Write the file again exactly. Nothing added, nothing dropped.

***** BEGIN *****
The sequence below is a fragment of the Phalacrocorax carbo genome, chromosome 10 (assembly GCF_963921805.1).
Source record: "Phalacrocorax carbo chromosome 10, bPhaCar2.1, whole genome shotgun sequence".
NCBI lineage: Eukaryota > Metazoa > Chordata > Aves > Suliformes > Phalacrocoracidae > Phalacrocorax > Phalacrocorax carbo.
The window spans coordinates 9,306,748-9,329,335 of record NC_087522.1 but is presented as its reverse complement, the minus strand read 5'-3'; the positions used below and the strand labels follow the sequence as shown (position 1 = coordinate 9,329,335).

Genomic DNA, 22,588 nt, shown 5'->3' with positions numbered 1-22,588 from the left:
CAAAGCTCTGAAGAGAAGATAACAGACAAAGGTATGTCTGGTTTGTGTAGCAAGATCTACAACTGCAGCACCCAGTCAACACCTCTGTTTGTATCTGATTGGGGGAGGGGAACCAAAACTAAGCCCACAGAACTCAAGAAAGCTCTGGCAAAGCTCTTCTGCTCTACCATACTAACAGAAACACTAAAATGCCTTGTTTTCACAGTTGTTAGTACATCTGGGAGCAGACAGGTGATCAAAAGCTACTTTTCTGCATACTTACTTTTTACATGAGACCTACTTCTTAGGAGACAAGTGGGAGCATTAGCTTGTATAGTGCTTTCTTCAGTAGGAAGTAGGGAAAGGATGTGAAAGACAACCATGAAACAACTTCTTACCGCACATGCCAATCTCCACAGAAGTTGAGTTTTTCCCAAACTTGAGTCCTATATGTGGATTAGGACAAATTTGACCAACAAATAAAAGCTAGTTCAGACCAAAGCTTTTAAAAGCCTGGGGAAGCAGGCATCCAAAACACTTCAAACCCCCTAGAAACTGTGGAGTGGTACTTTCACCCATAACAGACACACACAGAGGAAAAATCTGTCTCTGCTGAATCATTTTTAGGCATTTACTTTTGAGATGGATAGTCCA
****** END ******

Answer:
The sequence below is a fragment of the Phalacrocorax carbo genome, chromosome 10 (assembly GCF_963921805.1).
Source record: "Phalacrocorax carbo chromosome 10, bPhaCar2.1, whole genome shotgun sequence".
NCBI lineage: Eukaryota > Metazoa > Chordata > Aves > Suliformes > Phalacrocoracidae > Phalacrocorax > Phalacrocorax carbo.
The window spans coordinates 9,306,748-9,329,335 of record NC_087522.1 but is presented as its reverse complement, the minus strand read 5'-3'; the positions used below and the strand labels follow the sequence as shown (position 1 = coordinate 9,329,335).

Genomic DNA, 22,588 nt, shown 5'->3' with positions numbered 1-22,588 from the left:
CAAAGCTCTGAAGAGAAGATAACAGACAAAGGTATGTCTGGTTTGTGTAGCAAGATCTACAACTGCAGCACCCAGTCAACACCTCTGTTTGTATCTGATTGGGGGAGGGGAACCAAAACTAAGCCCACAGAACTCAAGAAAGCTCTGGCAAAGCTCTTCTGCTCTACCATACTAACAGAAACACTAAAATGCCTTGTTTTCACAGTTGTTAGTACATCTGGGAGCAGACAGGTGATCAAAAGCTACTTTTCTGCATACTTACTTTTTACATGAGACCTACTTCTTAGGAGACAAGTGGGAGCATTAGCTTGTATAGTGCTTTCTTCAGTAGGAAGTAGGGAAAGGATGTGAAAGACAACCATGAAACAACTTCTTACCGCACATGCCAATCTCCACAGAAGTTGAGTTTTTCCCAAACTTGAGTCCTATATGTGGATTAGGACAAATTTGACCAACAAATAAAAGCTAGTTCAGACCAAAGCTTTTAAAAGCCTGGGGAAGCAGGCATCCAAAACACTTCAAACCCCCTAGAAACTGTGGAGTGGTACTTTCACCCATAACAGACACACACAGAGGAAAAATCTGTCTCTGCTGAATCATTTTTAGGCATTTACTTTTGAGATGGATAGTCCA